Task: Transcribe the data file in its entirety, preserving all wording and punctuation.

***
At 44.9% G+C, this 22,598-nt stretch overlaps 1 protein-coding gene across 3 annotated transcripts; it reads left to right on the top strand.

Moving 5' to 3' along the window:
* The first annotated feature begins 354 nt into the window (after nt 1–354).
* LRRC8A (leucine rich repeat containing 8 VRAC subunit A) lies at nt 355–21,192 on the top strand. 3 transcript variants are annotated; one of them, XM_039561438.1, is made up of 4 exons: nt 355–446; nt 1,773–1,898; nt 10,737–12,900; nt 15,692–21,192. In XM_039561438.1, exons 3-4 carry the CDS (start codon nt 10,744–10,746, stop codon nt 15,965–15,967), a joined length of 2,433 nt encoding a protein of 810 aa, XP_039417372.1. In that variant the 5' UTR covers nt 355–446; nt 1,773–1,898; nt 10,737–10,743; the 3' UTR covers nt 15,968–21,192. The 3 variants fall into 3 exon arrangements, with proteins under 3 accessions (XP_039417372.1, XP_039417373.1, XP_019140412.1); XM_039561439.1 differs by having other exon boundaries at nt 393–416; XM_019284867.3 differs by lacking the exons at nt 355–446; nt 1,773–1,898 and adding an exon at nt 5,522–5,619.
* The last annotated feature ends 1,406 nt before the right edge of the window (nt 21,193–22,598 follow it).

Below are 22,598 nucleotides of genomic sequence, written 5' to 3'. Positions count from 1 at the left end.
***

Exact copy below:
At 44.9% G+C, this 22,598-nt stretch overlaps 1 protein-coding gene across 3 annotated transcripts; it reads left to right on the top strand.

Moving 5' to 3' along the window:
* The first annotated feature begins 354 nt into the window (after nt 1–354).
* LRRC8A (leucine rich repeat containing 8 VRAC subunit A) lies at nt 355–21,192 on the top strand. 3 transcript variants are annotated; one of them, XM_039561438.1, is made up of 4 exons: nt 355–446; nt 1,773–1,898; nt 10,737–12,900; nt 15,692–21,192. In XM_039561438.1, exons 3-4 carry the CDS (start codon nt 10,744–10,746, stop codon nt 15,965–15,967), a joined length of 2,433 nt encoding a protein of 810 aa, XP_039417372.1. In that variant the 5' UTR covers nt 355–446; nt 1,773–1,898; nt 10,737–10,743; the 3' UTR covers nt 15,968–21,192. The 3 variants fall into 3 exon arrangements, with proteins under 3 accessions (XP_039417372.1, XP_039417373.1, XP_019140412.1); XM_039561439.1 differs by having other exon boundaries at nt 393–416; XM_019284867.3 differs by lacking the exons at nt 355–446; nt 1,773–1,898 and adding an exon at nt 5,522–5,619.
* The last annotated feature ends 1,406 nt before the right edge of the window (nt 21,193–22,598 follow it).

Below are 22,598 nucleotides of genomic sequence, written 5' to 3'. Positions count from 1 at the left end.